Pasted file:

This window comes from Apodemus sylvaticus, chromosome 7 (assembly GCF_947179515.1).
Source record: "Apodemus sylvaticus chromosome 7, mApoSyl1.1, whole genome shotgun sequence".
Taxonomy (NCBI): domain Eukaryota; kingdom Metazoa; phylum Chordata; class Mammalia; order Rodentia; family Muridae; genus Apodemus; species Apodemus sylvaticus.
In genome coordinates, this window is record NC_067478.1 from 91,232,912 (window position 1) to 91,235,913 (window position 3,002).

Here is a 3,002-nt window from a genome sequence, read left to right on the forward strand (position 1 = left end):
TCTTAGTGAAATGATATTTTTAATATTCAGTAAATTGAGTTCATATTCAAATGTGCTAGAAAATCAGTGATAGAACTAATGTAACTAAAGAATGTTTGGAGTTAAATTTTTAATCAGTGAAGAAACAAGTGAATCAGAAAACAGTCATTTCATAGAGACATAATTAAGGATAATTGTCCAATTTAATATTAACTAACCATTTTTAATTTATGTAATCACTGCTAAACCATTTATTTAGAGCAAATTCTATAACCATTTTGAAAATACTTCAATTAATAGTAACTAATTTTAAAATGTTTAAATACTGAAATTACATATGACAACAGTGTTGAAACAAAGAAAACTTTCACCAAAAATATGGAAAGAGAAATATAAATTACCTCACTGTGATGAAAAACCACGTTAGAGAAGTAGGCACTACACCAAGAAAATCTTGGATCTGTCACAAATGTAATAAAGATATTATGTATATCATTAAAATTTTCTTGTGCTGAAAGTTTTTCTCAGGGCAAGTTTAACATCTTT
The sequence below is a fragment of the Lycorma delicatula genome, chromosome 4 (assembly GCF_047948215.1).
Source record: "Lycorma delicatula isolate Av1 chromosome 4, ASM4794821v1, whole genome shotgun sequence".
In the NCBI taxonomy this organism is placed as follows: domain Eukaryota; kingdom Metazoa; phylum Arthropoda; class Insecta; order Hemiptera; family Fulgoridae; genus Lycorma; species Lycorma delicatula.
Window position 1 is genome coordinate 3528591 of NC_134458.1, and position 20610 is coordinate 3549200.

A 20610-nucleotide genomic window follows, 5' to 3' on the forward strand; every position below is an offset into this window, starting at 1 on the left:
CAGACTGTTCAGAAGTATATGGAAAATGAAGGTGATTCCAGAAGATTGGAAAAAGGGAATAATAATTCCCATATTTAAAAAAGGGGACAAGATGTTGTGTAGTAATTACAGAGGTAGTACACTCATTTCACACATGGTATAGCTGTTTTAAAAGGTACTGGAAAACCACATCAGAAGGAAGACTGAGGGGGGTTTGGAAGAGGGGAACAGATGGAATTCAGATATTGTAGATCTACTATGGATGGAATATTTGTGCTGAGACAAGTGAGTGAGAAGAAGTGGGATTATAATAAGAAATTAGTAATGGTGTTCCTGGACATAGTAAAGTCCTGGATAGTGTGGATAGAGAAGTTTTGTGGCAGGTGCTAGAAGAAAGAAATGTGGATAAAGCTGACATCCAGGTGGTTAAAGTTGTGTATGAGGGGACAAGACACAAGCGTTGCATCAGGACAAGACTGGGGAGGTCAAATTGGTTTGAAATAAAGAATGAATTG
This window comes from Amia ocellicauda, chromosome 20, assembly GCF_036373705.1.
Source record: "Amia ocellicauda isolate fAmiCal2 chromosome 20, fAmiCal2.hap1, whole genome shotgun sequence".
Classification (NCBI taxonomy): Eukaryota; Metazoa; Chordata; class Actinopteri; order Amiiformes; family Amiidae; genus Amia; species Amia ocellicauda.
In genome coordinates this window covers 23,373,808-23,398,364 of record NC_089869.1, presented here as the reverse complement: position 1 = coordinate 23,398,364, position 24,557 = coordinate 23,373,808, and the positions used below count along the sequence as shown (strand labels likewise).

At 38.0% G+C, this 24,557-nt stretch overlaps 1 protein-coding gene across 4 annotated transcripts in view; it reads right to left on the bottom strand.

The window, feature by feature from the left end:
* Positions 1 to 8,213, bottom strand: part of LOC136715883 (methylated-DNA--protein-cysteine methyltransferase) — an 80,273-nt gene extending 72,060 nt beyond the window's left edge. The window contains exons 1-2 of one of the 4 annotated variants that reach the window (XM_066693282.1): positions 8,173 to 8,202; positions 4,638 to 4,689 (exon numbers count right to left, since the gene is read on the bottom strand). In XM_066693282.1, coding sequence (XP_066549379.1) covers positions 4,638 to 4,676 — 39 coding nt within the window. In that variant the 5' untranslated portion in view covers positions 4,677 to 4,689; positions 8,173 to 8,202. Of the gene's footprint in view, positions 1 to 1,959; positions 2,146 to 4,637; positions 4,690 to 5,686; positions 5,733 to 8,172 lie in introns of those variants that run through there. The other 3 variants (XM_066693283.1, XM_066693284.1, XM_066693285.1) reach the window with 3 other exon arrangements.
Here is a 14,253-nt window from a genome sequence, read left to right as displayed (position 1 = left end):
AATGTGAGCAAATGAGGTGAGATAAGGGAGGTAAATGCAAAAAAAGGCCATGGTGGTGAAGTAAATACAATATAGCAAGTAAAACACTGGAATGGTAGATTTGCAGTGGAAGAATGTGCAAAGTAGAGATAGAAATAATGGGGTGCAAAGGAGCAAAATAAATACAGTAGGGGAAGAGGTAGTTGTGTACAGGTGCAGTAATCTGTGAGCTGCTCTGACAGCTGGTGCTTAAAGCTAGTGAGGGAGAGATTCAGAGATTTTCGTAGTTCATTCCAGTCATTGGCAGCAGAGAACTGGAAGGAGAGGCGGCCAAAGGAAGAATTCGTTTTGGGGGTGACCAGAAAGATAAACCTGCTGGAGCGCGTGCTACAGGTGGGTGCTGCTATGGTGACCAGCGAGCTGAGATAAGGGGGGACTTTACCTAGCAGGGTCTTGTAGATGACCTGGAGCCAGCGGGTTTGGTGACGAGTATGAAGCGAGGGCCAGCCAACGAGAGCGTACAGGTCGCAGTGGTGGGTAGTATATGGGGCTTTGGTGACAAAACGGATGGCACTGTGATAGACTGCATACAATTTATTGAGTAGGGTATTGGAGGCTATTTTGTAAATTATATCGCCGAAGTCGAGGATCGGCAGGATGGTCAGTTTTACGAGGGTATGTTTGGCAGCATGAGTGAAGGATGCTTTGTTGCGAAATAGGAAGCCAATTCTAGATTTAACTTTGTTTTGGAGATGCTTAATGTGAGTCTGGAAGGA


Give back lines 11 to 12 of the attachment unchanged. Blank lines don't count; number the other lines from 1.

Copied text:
A 20610-nucleotide genomic window follows, 5' to 3' on the forward strand; every position below is an offset into this window, starting at 1 on the left:
CAGACTGTTCAGAAGTATATGGAAAATGAAGGTGATTCCAGAAGATTGGAAAAAGGGAATAATAATTCCCATATTTAAAAAAGGGGACAAGATGTTGTGTAGTAATTACAGAGGTAGTACACTCATTTCACACATGGTATAGCTGTTTTAAAAGGTACTGGAAAACCACATCAGAAGGAAGACTGAGGGGGGTTTGGAAGAGGGGAACAGATGGAATTCAGATATTGTAGATCTACTATGGATGGAATATTTGTGCTGAGACAAGTGAGTGAGAAGAAGTGGGATTATAATAAGAAATTAGTAATGGTGTTCCTGGACATAGTAAAGTCCTGGATAGTGTGGATAGAGAAGTTTTGTGGCAGGTGCTAGAAGAAAGAAATGTGGATAAAGCTGACATCCAGGTGGTTAAAGTTGTGTATGAGGGGACAAGACACAAGCGTTGCATCAGGACAAGACTGGGGAGGTCAAATTGGTTTGAAATAAAGAATGAATTG